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Home->Articles->Fly Patterns->Archives->Muddling Through-A hair spinning primer   
Fly Patterns
Muddling Through-A hair spinning primer

 

Grizzly Muddler

Designed by Phil Rowley

 

 

Hook:          Daiichi 2220 #6-#12

Thread:       MFC 8/0 or UTC 70, color to match overall pattern

                   color 

Tail:            Grizzly Marabou, color to match the natural forage fish

Body:          Holographic Mylar, silver or gold

Over Body:  Ice Blue Pearl Flashabou

Gills:           Holographic Mylar, red

Collar:         Natural or dyed deer hair

Head:          Natural or dyed deer hair, spun and clipped to

                   shape

Eyes:          Molded Eyes, silver, gold or red

 

Tying Note:  Use Goop adhesive to secure eyes in place.

 

There are a number of ungulate hairs suited to spun and clipped patterns but the best spinning hairs are coarse, spongy and soft.  The stiff hairs of moose and bull elk are poor choices but antelope hair spins wonderfully and is considered by many to be the premium spinning hair.  However, the broken tips characteristic of antelope limits its popularity.  Caribou is another ideal candidate its only failing is its short average length.  Cow elk hair is perhaps not as well known as bull elk but it also makes fine spinning hair.  

 

Without question, deer body hair is the most widely used for spinning.  Mule deer and whitetail are the two most popular families, but deer are as individual as humans and in addition to specific species a variety of factors such as the season when the animal was harvested, age, geographic region, sex, and diet all play a role in the hair’s suitability for spinning, as well as the location of the hairs themselves.  When inspecting hair for spinning, its color can be a guide.  Light grey hair tends to spin best, but there are always exceptions.  This is a basic guideline.  Leg or hock hair and the facial area feature fine hairs that are not suited for spinning.  Save these hairs for wings and tails.  Deer belly hair is a coarse underutilized hair that is ideal for spinning larger mouse or bass flies.  Fly tiers are encouraged take advantage of the Internet, books and DVD’s to educate themselves about the characteristics and variety of hairs available for these patterns.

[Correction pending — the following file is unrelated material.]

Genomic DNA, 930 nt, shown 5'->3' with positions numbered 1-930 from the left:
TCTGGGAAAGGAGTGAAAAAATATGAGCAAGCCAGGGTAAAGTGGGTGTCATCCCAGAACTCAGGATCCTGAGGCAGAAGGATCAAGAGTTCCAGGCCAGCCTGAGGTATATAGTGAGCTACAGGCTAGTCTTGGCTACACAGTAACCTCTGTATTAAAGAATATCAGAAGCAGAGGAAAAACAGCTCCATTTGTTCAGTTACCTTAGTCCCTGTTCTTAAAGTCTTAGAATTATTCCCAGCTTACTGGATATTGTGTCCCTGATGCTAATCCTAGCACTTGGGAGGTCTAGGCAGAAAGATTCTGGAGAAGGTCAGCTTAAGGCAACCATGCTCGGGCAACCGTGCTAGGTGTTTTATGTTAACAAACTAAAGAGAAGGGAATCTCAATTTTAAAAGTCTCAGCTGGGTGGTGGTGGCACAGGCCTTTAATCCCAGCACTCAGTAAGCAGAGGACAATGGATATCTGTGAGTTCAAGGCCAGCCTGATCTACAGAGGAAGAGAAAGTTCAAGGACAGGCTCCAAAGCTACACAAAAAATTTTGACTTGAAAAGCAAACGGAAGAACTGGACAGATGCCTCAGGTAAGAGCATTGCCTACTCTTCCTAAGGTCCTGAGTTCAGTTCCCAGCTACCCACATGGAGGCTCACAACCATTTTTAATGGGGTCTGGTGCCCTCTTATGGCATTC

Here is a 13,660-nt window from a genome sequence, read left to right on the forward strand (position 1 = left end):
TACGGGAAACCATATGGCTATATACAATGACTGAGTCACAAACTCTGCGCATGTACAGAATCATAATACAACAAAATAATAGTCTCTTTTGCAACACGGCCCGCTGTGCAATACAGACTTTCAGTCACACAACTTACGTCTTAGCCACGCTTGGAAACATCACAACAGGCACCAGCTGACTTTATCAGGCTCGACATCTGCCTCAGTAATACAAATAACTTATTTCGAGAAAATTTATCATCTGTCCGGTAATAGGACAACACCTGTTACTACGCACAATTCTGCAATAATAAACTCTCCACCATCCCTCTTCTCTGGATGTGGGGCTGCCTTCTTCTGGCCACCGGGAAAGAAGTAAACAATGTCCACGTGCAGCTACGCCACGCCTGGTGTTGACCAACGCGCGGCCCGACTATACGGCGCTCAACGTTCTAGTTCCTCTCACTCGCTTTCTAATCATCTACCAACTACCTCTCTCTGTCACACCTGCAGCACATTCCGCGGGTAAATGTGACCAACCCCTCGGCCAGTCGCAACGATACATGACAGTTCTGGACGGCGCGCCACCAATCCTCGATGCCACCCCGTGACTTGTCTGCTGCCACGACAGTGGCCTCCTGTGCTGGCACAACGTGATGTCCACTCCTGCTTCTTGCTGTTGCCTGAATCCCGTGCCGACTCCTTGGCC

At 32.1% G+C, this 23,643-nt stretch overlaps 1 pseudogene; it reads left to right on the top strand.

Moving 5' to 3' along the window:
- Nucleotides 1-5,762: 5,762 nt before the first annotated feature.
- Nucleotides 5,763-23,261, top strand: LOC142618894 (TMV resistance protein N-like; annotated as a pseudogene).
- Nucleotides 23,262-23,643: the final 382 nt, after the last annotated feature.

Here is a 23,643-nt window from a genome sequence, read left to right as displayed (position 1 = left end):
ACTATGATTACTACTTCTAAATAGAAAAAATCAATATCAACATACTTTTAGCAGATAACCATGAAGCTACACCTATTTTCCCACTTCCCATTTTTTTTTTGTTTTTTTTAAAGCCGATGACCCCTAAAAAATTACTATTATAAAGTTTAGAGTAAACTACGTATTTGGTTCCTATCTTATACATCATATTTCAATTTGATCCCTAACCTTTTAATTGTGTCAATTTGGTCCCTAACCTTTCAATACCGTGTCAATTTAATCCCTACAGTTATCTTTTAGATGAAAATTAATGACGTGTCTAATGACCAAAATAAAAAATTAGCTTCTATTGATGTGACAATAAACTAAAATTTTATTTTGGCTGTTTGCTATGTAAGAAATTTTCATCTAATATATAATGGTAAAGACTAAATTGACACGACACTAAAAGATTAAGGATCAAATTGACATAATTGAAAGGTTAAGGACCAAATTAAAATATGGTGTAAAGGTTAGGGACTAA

When tying Muddler style patterns featuring spun and clipped hair heads begin by keeping the front third of the hook clear of thread.  Although some find spinning hair on a lightly thread or bare shank easier it is not a requirement for successful Muddler heads.  Muddler patterns often feature wings, collars and gills, so spinning on a bare shank isn’t practical.  However, the clear head area does however ensure proportional balance. 

 

Fly tying thread for spun and clipped flies should be at least 6/0.  Fine threads, such as 8/0, are prone to breakage and can slice the hair.  Some tyers prefer heavier gauge 3/0, size A rod winding thread, Kevlar or the newer super strong Gel Spun threads.  Pattern size and personal preference are the usual deciding factors. 

 

Many Muddler patterns feature a collar of hair of varying density depending upon the imitation demands on the fly.  After completing the body and wing sections on a Muddler pattern spinning a collar may inadvertently shift or rotate the wing, or catch the hook during the spinning process.  Kelly Galloup, author and creator of the famed Zoo Cougar, incorporates a simple collar technique that involves no spinning at all.  Kelly stacks and measures the hair for proper placement.  Once prepared all hair forward of the tie in position is trimmed the remaining hair is then tied in place.  This technique keeps the body and wing in place and allows proper collar positioning.  The Grizzly Muddler uses this technique to keep the collar material on the top half of the fly exposing the holographic Mylar gills to any predators ambushing the fly from below.